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Centre president addresses Danville Rotary

Rotarians gathered in a tranquil pastoral setting on the anniversary of 9-11

The Sept. 11 meeting was the first public gathering of Danville Rotary since COVID-19 changed all of our lives. The meeting was hosted by Dr. and Mrs. Chuck Keiser in their rural home. Lunch was catered by Southern Plate Café. The speaker was Centre College’s recently installed 21st president, Dr. Milton C. Moreland.

Centre is ranked among America’s leading institutions by Forbes, Princeton Review, U.S. News, and virtually all other guidebooks. A 10-to-1 student-to-faculty ratio ensures that professors will know each student by name, not as a number. Centre’s international study options broaden students’ perspectives and give each of them a competitive advantage in the global economy. Centre’s students get a broad education with an emphasis on learning to think critically, and nearly all of them graduate in four years.  

The class of 2018 graduates’ outcomes in the year following graduation (most recent available) are helpful indicators of the value of a Centre College degree.                                                                         

  • 97% had a successful outcome 
  • 68% were employed
  • 27% were enrolled in graduate schools 
  • 2% were still seeking employment 
  • 1% took a year off 

2018 graduates’ employment by industry was: 17% international; 11% financial services; 10% education; 10% technology; 10% non-profit; 7% healthcare; 7% science/research; 6% business; 5% government/law; 4% arts; 3% environment.

Dr. Moreland began his new position as president of Centre College as COVID-19 began changing all of our lives. His intention was to ease into his new role by pondering how best to support his passion for purpose-driven education. Instead, he was faced with navigating the significant challenges that have devastated the health and well-being of millions, crippled nations’ economies, and exacerbated already simmering tensions along the lines of race, ethnicity, and other identities. Not just of the global pandemic, but also the sustained protests against racial injustice that have spread beyond the streets of U.S. cities to all corners of the earth.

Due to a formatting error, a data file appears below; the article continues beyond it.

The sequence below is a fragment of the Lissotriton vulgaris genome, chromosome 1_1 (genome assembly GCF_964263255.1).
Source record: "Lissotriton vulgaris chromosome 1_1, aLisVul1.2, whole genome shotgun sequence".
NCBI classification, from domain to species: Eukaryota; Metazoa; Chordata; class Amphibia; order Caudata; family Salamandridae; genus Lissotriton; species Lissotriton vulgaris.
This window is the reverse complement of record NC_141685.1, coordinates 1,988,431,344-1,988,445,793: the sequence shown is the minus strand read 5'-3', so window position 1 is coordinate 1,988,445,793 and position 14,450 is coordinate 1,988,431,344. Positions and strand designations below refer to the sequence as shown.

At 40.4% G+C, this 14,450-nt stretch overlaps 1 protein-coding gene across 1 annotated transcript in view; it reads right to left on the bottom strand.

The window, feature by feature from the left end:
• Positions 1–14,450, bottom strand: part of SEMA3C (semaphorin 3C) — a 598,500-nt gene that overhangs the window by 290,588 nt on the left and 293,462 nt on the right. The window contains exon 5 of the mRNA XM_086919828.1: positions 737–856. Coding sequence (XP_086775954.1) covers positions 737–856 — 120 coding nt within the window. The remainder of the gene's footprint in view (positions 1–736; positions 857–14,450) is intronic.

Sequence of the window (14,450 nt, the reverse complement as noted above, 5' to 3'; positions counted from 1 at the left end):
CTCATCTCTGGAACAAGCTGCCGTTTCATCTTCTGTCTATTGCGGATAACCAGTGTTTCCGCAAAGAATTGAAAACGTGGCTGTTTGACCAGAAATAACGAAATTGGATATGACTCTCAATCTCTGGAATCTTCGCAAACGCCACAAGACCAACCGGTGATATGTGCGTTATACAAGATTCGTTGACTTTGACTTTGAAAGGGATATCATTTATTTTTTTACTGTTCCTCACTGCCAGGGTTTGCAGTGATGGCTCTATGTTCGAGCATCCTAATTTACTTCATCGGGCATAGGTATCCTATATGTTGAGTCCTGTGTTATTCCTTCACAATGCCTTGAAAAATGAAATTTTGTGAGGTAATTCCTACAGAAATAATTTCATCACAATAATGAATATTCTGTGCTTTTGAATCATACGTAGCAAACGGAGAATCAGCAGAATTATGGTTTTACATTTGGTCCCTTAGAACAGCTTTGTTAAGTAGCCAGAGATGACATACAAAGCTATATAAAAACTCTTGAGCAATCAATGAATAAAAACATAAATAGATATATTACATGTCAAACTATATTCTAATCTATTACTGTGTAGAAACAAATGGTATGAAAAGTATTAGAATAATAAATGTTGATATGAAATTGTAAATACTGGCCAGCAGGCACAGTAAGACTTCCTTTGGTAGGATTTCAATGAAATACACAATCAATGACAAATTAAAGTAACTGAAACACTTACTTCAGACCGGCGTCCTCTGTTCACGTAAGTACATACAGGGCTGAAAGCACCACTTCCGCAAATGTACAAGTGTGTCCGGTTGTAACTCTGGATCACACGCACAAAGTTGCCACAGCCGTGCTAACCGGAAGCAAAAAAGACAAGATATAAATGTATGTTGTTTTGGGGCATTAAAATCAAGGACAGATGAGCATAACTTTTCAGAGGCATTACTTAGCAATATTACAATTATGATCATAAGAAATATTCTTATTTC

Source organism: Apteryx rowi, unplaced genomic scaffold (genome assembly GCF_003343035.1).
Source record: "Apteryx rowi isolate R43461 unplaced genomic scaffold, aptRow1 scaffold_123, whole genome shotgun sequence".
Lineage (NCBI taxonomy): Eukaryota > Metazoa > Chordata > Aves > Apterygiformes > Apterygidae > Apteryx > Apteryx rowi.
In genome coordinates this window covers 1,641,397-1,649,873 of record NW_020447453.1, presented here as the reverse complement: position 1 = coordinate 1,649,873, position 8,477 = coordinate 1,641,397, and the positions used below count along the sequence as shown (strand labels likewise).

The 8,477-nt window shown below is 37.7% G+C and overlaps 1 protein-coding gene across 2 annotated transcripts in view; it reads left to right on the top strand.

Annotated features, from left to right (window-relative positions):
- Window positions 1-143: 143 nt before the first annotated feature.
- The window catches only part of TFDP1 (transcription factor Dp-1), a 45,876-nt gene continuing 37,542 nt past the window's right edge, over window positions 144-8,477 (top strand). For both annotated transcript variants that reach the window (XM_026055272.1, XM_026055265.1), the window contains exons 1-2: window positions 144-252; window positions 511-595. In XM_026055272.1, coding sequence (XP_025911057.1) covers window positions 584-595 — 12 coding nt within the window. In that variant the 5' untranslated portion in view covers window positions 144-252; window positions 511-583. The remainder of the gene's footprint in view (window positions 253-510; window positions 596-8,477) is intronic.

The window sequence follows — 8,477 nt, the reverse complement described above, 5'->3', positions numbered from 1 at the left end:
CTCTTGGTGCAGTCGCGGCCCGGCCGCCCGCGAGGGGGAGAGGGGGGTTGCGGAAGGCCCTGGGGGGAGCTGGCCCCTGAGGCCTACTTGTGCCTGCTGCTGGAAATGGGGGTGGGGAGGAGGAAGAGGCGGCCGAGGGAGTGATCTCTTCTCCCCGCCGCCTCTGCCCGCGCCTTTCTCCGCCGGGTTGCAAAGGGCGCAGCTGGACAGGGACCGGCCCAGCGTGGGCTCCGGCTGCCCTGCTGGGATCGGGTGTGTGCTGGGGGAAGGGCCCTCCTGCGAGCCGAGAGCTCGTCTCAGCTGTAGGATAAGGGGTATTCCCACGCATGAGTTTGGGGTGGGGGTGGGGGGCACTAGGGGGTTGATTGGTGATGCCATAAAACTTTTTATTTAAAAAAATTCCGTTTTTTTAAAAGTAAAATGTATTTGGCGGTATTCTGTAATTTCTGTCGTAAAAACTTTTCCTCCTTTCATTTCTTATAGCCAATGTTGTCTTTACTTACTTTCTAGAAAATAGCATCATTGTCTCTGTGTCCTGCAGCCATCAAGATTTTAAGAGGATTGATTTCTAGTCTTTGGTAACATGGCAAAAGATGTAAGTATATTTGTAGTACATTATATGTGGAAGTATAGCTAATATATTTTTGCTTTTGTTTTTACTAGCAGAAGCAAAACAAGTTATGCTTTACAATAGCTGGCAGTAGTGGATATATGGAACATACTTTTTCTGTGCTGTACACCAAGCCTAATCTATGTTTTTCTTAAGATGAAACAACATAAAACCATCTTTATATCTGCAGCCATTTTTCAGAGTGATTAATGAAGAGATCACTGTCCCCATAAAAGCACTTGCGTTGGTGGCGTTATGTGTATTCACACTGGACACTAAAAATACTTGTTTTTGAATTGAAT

Under his guidance, Dr. Moreland wants students to be broadly trained, he wants them to have classes in the arts, he wants most to work with professional researchers, publishers, and the faculty to publish in the sciences. For many, their professional life will certainly involve digital technology and the physical sciences. The experiences Centre provides them will help them get jobs within a year of graduation, and be prepared for the jobs of the future that cannot be imagined at this point.

“The faculty and I want to be able to say ‘yes to good ideas’…work with our students to help them think about what we would call an entrepreneurial mindset. Our students need to be agile thinkers about being relevant to their professions and their communities. Today a focus on purpose and meaning in education is more necessary than any time in the recent past. I am a firm believer in the notion that learning should be devoted to causes and purposes well beyond our own particular interests and desires. Centre can and must play an important role in being a force for good and help heal those that seek to undermine our health as individuals and as a nation,” Dr. Moreland said.     

Those experiences have made him appreciate the interconnected and dedicated support network made up of Centre alumni, students, families, faculty, staff, and the many “friends of the College.” He intends to continue the great relationship between Centre and the greater local community. New initiatives he wants to implement put more emphasis on providing support to grow the local economy, and motivate graduates to consider returning to the seven-county area in which Centre is located.

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